Category Archive for Tokyo Gothic Lolita

Aomori, Japan: A ghostly Gothic travel guide! Haunted Mount Osore, Misawa art museums, Terayama Shuji memorial.

japan top drag queen rupual's drag race

Feeling so nostalgic for Japan… I miss the era when we could party all night, and share absinthe freely! At this rate, I’m not sure when I can safely return.

Thankfully, I have a crew of Pirates — and we can live vicariously through their travel adventures in Japan and beyond.

japanese traditional red lantern festival display

Today, we’re letting our favorite spooky lady, Yukiro Dravarious, steer the ship… with a guide to traveling in Aomori, Japan! Read on for bizarre and Buddhist art, and a visit to Mount Osore, a hell-like volcano haunted by Gothic spirits.

drag queens japan tokyo closet ball cross-dress

Before I turn over the wheel, I wanted to share some of Yukiro’s recent drag photos and projects (as Die Schwarze Frau). She and her Haus of Schwarz did a live, socially-distanced performance for Tokyo Closet Ball. Watch it here; our dead diva comes alive near the end.

For more fabulosity, check out Yukiro’s Witch Review series on YouTube — it breaks down the best horror B-movies, without spoilers!

tokyo japanese drag queen shows performances

And you’re invited to Yukiro’s online Halloween party on October 10, 8pm Japan time! Tune into the event here — Casket of Horrors. All members of her drag Haus will perform live, followed by a battle to the death between 10 spooky video contestants. 

If this Evil Queen’s genius makes you bow down in awe, show your support by buying Yukiro a glass of red wine here.

(Above photos by: Akane Kiyohara from Beauty Blenda, by Haus of Gaishoku.)

aomori mount osore haunted graves japan

Now gather round children, and let’s listen to Yukiro’s Aomori travel story…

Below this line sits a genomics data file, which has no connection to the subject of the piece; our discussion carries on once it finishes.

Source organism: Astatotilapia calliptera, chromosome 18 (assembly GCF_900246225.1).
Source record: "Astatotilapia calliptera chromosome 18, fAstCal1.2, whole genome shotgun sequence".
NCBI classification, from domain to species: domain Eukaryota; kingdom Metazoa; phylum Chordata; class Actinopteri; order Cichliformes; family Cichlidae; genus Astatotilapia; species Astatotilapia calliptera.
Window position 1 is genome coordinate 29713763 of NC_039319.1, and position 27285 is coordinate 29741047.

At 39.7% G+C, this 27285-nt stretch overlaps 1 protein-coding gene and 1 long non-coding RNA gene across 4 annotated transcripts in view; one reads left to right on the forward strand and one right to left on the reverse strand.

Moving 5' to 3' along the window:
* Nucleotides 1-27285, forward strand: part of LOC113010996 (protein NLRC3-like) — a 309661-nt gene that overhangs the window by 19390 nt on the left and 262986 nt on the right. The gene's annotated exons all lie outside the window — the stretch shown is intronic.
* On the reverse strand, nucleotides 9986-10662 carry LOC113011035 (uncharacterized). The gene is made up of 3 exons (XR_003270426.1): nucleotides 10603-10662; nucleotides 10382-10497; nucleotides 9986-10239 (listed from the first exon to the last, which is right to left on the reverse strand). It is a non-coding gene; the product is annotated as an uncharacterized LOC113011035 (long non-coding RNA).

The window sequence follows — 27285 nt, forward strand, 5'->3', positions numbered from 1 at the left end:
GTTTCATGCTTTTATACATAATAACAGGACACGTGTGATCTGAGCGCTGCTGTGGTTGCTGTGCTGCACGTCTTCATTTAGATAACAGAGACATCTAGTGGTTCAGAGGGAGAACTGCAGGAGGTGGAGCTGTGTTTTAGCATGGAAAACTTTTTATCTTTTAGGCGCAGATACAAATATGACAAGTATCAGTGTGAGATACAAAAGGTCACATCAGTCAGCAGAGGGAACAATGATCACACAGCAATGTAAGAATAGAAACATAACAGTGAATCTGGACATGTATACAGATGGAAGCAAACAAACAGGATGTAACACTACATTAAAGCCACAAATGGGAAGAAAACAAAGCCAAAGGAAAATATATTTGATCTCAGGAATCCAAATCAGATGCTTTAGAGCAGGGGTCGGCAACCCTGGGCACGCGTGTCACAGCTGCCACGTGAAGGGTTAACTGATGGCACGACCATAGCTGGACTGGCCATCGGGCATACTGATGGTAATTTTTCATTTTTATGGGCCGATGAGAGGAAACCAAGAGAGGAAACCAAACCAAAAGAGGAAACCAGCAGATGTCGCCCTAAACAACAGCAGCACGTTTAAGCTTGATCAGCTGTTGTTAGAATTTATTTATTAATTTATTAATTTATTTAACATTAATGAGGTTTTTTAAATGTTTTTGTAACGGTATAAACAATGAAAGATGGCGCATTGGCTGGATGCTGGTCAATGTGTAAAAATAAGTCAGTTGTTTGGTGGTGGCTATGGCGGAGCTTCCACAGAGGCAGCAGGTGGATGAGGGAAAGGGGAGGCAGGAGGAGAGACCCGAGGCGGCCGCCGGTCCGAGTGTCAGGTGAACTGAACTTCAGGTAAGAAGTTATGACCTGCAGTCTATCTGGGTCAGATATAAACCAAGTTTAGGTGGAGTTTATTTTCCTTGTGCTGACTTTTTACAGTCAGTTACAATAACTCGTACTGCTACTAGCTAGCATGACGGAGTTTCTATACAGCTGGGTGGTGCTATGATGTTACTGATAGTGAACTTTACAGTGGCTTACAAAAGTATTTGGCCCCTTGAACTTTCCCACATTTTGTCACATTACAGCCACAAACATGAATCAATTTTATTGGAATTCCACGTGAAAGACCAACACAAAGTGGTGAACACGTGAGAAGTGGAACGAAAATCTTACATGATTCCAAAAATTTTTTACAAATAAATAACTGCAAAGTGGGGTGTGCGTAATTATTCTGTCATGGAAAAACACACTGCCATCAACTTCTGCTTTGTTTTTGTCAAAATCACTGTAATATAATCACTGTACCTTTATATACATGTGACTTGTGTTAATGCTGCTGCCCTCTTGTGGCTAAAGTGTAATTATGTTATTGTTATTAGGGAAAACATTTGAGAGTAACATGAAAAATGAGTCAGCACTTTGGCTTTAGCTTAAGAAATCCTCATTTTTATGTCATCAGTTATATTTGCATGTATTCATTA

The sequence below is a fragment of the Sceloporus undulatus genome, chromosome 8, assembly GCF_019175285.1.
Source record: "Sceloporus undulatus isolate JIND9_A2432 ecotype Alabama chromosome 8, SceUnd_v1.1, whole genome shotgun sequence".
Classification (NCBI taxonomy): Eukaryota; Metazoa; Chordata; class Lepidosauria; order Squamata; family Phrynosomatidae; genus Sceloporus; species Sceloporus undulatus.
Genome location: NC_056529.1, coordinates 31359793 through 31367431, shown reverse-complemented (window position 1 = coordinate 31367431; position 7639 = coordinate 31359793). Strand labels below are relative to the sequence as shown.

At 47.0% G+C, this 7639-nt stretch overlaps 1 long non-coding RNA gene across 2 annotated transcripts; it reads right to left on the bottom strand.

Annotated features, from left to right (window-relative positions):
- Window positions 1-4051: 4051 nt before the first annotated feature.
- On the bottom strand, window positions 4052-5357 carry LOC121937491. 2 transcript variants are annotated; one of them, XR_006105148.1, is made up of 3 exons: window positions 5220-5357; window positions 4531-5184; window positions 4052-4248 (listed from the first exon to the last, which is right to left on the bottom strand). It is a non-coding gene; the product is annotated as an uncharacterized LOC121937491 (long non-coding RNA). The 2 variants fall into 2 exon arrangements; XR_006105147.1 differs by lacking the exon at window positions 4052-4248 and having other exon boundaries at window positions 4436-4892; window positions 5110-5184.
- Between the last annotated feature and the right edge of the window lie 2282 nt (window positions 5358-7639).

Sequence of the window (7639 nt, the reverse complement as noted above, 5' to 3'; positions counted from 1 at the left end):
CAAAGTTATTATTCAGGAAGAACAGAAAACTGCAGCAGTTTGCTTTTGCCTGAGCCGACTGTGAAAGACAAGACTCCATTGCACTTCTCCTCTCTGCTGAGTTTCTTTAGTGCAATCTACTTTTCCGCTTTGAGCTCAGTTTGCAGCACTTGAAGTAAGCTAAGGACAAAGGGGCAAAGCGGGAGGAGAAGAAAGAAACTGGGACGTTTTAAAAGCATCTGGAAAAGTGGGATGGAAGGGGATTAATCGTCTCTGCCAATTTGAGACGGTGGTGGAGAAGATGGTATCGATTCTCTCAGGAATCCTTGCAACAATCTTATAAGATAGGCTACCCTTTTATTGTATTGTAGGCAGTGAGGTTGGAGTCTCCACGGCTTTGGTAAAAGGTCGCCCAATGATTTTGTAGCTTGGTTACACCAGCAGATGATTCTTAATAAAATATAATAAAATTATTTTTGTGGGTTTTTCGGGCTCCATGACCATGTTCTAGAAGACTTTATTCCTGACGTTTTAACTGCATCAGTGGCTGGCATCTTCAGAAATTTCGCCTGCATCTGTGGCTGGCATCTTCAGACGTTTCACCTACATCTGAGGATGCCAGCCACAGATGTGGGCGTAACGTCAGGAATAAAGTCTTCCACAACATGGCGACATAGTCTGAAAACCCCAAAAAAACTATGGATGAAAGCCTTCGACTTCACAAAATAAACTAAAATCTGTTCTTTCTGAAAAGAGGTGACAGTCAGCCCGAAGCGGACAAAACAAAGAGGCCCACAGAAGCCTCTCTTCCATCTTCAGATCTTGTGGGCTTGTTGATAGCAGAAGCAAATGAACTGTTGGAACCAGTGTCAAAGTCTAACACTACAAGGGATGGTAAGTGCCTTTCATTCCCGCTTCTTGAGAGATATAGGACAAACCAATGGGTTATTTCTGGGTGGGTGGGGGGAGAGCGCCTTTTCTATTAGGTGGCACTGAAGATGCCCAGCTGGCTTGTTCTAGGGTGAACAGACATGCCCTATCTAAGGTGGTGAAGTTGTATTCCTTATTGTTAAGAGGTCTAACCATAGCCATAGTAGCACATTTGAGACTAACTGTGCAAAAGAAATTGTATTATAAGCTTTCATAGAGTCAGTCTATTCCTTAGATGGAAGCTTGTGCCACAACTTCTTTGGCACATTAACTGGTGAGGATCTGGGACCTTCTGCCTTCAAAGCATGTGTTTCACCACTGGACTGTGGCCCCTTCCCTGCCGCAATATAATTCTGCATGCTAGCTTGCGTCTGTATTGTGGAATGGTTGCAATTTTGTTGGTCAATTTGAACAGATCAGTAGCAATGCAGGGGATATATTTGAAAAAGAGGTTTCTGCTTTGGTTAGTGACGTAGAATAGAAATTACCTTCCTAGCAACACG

In July, my boyfriend and I escaped the Tokyo heatwave by taking a local trip to Aomori. It was our first time visiting the northernmost region of Japanʼs main island Honshu (本州), right below Hokkaido. We researched where to go and what to see – as well as the government’s safety recommendations, as our priority was to minimize the risk of getting or spreading COVID-19.

towada art center japan modern sculptures

Our shinkansen route: We took the bullet train to Hachinohe (八戸) from Tokyo Station. Then, we took a local train to Misawa (三沢) where we booked our hotel. The trip took about 4 hours and cost about 18000 yen one way. We travelled just before the Japanese summer vacation so we avoided crowds, and got a very reasonable deal on our hotel, Hoshino Resort Aomoriya (less than 5000 yen per person a night!)

paper sculptures japan lanterns

Pro tip: Pack a mask and hand sanitizer, and avoid crowded trains and rush hours. Our trains were more or less empty, and we saw almost no humans during this trip. Just what we desired!

Misawa is a rejuvenating spot, and we were delighted by the brisk air, surrounding nature, and no humans as far as the eye could see. Between Misawa station and the hotel, there was a 10-15 min walking path through small waterfalls and meadows.

hoshino aomoriya hotel misawa review

Our hotel, Hoshino Aomoriya, was one of the best I’ve been to in Japan. We had an airy room and relaxation area. It bordered a Japanese park filled with art, birds, pony rides, jogging routes, and a pond with lotus flowers and auspicious carp fish.

The hotel also had two natural onsen (hot springs) free of charge for hotel guests, with both inside and outside options. The outdoor onsen was especially spirited as it was surrounded by trees, a pond, and trailing pink flowers.

misawa nebuta festival japan lit lantern art

The hotel displayed art from Okamoto Taro (岡本太郎); I loved his kappa-like spirit depiction. I was impressed by the collection of nebuta, or gigantic paper figures in the form of dragons, gods or Shoguns. Some were 9 meters in length, and spat out smoke and lights. Aomori has a yearly Nebuta festival (ねぶた祭) every summer, but it was cancelled due to the virus. In the future, I hope I can see this procession of musicians, dancers, and locals carrying the giant white floats.

I carried my mosquito repellent and sun lotion and hand sanitizer in my bag, as well as sunglasses and a mask of course. I was expecting mosquitoes but to my delight I wasnʼt bitten once in Aomori! In Tokyo I get bitten 1-3 times a day if I donʼt wear full cover up or spray myself heavily with repellent.

terayama shuji museum shuuji misawa filmmaker

We chose to stay in Misawa because it was close to the memorial museum of Terayama Shuji (寺山修司). He’s an avant-garde poet, dramatist, writer, and film director — one of the most influential Japanese artists. Iʼm a big fan of his provocative movies and was eager to learn more about this extraordinary man.